Awards for Knowle West gardening projects

ELM award

Left to right Mandy, Chantelle and Bob from Bramble Farm. Nina, Steve,and Gemma (front) from KWHA Let’s Grow Community Allotment, Phil from re:work, Chris from KWHA and Andy from Andy’s Nursery Haven with Kurk.

Three Knowle West gardening projects and a conservation group have received the Royal Horticulture  Society It’s Your Neighbourhood awards for their achievements.

The Edible Landscapes Movement (ELM) and Bramble Farm Community Smallholding both received a Level 4 award – Thriving. Knowle West Health Association  (KWHA) Let’s Grow Community Allotment, which entered for the first time, received a Level 3 – Developing.

The Northern Slopes Initiative – a group of people looking to conserve and enhance their local open space in South Bristol also scooped a Level 4.

The awards were assessed on community participation, environmental responsibility and gardening achievement.  They were presented to the groups by the Lord Mayor of Bristol, Councillor Faruk Choudhury at the Mansion House at the end of October.

Andy Mosely from Andy’s Nursery Haven at the Park, which is part of ELM, said he was delighted that every year they were achieving a higher level.

He explained: “It’s because we have cleared the place up, we have got new fencing, new livestock and we are hoping to build a new path so wheelchair users can have access.

“We’ve had a lot more people visiting us and getting involved because of the awards and we work with local organisations such as Brandon Trust and Silvercare who help to walk the two goats.”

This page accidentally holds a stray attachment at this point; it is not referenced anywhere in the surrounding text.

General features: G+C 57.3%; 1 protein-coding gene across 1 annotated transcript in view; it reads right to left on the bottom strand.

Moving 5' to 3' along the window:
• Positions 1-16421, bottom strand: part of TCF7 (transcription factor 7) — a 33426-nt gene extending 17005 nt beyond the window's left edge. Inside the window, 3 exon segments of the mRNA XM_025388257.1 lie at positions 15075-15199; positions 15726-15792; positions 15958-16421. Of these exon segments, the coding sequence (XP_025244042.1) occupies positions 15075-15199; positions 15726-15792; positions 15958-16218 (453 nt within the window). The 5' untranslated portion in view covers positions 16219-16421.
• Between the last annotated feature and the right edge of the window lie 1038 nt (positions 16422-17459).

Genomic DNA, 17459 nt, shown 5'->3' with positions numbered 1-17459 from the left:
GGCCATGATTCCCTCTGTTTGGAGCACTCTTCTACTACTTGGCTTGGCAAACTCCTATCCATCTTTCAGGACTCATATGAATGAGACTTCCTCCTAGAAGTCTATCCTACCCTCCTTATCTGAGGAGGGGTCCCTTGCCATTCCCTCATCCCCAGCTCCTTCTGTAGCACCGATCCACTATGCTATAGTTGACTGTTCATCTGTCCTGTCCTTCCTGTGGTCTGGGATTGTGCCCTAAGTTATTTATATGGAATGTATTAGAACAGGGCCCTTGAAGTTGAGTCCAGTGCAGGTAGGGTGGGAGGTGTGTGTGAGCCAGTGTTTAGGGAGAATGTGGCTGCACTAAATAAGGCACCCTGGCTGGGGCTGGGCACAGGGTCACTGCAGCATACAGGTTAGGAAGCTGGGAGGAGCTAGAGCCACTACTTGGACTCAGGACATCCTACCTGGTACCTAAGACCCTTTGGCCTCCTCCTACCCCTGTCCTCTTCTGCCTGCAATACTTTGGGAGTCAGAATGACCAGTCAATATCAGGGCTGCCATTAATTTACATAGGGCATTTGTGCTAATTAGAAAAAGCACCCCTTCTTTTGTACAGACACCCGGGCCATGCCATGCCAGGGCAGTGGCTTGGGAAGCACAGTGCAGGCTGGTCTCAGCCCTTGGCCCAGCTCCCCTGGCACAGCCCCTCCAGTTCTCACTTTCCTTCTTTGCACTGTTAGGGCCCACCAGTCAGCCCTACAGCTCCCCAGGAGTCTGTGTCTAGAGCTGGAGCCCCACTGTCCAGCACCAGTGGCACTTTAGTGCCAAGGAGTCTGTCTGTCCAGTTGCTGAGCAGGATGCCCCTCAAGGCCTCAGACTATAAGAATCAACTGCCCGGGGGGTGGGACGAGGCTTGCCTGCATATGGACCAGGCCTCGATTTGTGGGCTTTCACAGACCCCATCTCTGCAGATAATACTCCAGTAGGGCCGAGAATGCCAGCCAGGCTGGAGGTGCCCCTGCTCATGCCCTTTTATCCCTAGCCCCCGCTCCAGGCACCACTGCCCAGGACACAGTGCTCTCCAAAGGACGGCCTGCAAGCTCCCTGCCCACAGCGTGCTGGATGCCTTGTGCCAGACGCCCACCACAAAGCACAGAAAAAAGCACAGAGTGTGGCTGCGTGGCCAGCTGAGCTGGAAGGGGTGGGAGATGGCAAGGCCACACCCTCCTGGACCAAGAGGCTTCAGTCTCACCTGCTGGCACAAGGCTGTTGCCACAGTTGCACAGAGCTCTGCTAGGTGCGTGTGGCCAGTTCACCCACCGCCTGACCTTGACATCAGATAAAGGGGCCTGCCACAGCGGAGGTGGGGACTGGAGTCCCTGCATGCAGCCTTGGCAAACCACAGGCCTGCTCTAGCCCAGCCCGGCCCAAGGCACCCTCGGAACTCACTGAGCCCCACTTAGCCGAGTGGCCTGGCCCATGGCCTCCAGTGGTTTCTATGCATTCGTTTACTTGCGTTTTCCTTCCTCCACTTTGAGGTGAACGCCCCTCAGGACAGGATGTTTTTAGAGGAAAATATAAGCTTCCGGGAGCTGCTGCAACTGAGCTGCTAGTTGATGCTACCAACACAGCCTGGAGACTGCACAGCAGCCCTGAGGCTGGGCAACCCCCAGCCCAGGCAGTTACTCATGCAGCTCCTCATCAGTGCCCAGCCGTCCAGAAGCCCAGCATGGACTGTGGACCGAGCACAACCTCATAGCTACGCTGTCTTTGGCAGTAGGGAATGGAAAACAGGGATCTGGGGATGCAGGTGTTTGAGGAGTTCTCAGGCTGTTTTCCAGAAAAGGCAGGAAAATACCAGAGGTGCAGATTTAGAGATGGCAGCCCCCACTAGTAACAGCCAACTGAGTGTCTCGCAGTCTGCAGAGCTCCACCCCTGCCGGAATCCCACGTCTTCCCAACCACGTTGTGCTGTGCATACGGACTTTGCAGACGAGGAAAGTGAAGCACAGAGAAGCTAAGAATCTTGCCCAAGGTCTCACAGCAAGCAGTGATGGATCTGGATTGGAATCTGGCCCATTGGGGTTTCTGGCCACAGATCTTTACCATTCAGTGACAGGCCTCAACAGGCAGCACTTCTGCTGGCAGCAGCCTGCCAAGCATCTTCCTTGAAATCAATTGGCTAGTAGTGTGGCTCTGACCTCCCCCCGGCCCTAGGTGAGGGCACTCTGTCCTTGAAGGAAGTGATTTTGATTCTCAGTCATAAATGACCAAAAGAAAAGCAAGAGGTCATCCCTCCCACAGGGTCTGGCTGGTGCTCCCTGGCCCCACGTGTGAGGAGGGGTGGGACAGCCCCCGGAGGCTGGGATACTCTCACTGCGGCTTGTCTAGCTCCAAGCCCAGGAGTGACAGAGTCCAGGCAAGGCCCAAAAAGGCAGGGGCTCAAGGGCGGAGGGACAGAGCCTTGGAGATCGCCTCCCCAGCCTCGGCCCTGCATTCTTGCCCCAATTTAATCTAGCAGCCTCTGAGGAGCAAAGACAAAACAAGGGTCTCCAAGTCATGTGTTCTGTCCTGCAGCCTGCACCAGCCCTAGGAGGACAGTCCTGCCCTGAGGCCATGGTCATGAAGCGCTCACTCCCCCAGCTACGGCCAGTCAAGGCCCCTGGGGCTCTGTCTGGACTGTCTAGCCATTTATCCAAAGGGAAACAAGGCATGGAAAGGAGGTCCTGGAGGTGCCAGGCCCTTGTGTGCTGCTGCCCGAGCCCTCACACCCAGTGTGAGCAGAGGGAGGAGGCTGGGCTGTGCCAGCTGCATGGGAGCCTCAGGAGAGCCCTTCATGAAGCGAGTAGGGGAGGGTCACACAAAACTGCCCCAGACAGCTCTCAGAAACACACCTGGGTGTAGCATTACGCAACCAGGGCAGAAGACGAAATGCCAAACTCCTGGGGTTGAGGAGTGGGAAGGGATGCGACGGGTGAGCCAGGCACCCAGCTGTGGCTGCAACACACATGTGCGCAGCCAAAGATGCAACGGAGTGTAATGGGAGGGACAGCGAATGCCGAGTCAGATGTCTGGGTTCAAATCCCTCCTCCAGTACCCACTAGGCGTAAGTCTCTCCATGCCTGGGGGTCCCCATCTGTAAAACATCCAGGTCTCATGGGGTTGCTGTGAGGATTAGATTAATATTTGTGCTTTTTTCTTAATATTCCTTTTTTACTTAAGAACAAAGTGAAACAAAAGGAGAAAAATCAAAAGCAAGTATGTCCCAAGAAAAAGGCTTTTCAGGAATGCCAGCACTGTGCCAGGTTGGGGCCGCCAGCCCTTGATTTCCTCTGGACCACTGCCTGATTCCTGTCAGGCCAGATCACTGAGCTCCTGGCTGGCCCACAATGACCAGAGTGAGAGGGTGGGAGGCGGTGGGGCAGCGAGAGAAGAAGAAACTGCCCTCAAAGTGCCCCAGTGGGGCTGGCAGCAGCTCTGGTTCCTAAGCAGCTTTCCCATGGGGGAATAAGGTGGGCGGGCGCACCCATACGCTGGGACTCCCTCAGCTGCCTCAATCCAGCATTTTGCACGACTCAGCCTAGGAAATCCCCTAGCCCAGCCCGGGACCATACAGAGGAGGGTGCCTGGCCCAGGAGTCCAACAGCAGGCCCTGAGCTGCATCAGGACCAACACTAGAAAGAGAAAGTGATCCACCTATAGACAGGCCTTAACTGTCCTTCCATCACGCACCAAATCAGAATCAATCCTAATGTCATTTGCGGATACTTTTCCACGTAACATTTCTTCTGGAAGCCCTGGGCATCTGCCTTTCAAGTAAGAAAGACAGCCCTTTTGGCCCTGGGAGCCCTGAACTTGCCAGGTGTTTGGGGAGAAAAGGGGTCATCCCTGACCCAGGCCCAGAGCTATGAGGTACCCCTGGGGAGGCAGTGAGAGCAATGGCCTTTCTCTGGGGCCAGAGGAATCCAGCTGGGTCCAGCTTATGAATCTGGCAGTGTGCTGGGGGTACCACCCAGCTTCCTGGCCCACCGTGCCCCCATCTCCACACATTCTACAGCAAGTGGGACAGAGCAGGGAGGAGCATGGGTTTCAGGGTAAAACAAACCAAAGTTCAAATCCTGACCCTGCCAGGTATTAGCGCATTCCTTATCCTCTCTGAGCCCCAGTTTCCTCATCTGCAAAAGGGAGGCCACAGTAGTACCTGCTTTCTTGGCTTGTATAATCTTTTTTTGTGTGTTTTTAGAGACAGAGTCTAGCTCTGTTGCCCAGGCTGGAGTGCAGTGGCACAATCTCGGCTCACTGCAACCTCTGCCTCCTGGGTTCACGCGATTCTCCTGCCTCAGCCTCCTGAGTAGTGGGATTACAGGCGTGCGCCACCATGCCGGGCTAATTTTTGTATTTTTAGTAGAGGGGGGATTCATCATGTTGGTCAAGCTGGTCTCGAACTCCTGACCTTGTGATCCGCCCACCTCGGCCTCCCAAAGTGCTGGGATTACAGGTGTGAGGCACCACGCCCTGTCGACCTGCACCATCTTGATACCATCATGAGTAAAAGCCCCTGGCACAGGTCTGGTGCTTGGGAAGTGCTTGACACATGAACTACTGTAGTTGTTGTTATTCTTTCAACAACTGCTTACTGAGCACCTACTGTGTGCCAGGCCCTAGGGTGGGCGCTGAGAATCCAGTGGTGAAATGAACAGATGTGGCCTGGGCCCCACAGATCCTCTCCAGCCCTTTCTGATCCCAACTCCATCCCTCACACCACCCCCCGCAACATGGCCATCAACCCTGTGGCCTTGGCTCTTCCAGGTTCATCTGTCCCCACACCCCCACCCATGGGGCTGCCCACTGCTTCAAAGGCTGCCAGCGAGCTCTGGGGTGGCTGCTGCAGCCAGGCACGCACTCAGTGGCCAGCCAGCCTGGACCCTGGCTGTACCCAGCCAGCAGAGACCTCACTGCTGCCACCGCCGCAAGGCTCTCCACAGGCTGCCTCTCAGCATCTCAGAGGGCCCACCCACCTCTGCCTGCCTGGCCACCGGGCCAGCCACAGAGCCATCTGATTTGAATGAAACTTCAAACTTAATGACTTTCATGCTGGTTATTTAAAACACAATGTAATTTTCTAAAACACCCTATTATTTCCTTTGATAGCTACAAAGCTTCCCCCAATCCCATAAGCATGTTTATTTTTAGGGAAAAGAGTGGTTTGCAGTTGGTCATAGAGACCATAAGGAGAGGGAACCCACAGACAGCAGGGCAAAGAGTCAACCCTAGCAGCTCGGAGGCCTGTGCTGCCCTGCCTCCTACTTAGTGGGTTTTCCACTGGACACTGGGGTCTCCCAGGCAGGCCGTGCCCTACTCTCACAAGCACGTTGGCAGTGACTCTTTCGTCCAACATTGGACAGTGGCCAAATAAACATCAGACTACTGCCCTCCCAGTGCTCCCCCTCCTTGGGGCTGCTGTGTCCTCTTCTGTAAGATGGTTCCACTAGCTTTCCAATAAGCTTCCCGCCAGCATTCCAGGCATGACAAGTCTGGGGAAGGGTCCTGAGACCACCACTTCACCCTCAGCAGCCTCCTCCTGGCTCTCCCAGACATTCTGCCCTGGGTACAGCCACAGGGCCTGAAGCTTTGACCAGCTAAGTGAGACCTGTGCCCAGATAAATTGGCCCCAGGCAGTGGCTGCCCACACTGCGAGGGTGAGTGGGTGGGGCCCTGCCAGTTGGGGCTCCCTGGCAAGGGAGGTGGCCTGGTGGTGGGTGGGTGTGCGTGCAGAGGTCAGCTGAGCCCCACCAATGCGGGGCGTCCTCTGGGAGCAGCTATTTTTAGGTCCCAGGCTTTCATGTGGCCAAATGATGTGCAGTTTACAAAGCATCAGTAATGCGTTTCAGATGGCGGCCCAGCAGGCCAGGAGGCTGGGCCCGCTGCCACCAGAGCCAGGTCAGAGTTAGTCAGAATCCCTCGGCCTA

The new livestock also includes 80 hens, 11ducks and three geese as well as ten bantums and the popular turkey Kurk.

This summer a wildlife pond was installed and there is also a new beehive with a resident swarm to help pollinate the plants grown in the polytunnel and grounds..

Andy said: “Five years ago this site was a scrapyard, full of bricks, paving slabs, metal and pallets. We’ve come a long way since then…”

KWHA Community Development Worker Jay Croney said: “It’s the first time Let’s Grow Community Allotment has been put forward for an award. We’ve been going since April 2012 and the land was almost wasteland.

“We’ve had help from five local schools as well as three organisations who work with adults with learning difficulties… Kids Co at Filwood has helped out as well as Youth Moves and the Fit and Fab group.”

Head gardener Steve Griffiths said: “It’s nice to be recognised for the work everyone is doing onsite, with the volunteers… Things can only get better. “

The allotment has chickens and lambs on its site and sells produce at cheaper rates to the community. It is now looking to build an outdoor shelter with teaching space and kitchen to develop its “Plot to Plate” growing and cooking sessions with the community.